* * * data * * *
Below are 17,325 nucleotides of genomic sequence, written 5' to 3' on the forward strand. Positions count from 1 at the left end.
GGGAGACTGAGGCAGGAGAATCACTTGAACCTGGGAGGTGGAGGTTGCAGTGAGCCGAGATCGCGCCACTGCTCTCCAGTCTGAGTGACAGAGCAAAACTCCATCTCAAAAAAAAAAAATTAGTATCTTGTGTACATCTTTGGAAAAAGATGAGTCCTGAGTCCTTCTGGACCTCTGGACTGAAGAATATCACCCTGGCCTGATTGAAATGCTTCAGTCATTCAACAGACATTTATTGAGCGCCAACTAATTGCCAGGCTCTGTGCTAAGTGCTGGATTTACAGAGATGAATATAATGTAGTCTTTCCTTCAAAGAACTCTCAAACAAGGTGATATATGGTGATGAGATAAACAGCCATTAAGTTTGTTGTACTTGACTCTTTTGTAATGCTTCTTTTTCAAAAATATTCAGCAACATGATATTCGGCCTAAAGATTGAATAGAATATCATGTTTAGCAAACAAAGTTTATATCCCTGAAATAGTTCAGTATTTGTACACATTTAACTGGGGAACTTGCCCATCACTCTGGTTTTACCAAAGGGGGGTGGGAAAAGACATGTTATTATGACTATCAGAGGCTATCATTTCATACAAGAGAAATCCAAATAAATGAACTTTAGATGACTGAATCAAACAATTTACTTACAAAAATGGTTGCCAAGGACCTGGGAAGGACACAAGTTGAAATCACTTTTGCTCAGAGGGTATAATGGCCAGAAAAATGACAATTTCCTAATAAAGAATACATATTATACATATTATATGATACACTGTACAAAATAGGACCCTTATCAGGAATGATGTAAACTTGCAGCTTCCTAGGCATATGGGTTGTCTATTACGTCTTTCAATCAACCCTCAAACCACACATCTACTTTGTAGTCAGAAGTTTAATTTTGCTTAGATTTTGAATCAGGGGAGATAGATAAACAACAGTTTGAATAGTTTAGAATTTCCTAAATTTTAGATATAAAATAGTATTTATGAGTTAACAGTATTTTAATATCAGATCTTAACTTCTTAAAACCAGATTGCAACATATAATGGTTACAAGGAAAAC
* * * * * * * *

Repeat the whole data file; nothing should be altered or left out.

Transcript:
Below are 17,325 nucleotides of genomic sequence, written 5' to 3' on the forward strand. Positions count from 1 at the left end.
GGGAGACTGAGGCAGGAGAATCACTTGAACCTGGGAGGTGGAGGTTGCAGTGAGCCGAGATCGCGCCACTGCTCTCCAGTCTGAGTGACAGAGCAAAACTCCATCTCAAAAAAAAAAAATTAGTATCTTGTGTACATCTTTGGAAAAAGATGAGTCCTGAGTCCTTCTGGACCTCTGGACTGAAGAATATCACCCTGGCCTGATTGAAATGCTTCAGTCATTCAACAGACATTTATTGAGCGCCAACTAATTGCCAGGCTCTGTGCTAAGTGCTGGATTTACAGAGATGAATATAATGTAGTCTTTCCTTCAAAGAACTCTCAAACAAGGTGATATATGGTGATGAGATAAACAGCCATTAAGTTTGTTGTACTTGACTCTTTTGTAATGCTTCTTTTTCAAAAATATTCAGCAACATGATATTCGGCCTAAAGATTGAATAGAATATCATGTTTAGCAAACAAAGTTTATATCCCTGAAATAGTTCAGTATTTGTACACATTTAACTGGGGAACTTGCCCATCACTCTGGTTTTACCAAAGGGGGGTGGGAAAAGACATGTTATTATGACTATCAGAGGCTATCATTTCATACAAGAGAAATCCAAATAAATGAACTTTAGATGACTGAATCAAACAATTTACTTACAAAAATGGTTGCCAAGGACCTGGGAAGGACACAAGTTGAAATCACTTTTGCTCAGAGGGTATAATGGCCAGAAAAATGACAATTTCCTAATAAAGAATACATATTATACATATTATATGATACACTGTACAAAATAGGACCCTTATCAGGAATGATGTAAACTTGCAGCTTCCTAGGCATATGGGTTGTCTATTACGTCTTTCAATCAACCCTCAAACCACACATCTACTTTGTAGTCAGAAGTTTAATTTTGCTTAGATTTTGAATCAGGGGAGATAGATAAACAACAGTTTGAATAGTTTAGAATTTCCTAAATTTTAGATATAAAATAGTATTTATGAGTTAACAGTATTTTAATATCAGATCTTAACTTCTTAAAACCAGATTGCAACATATAATGGTTACAAGGAAAAC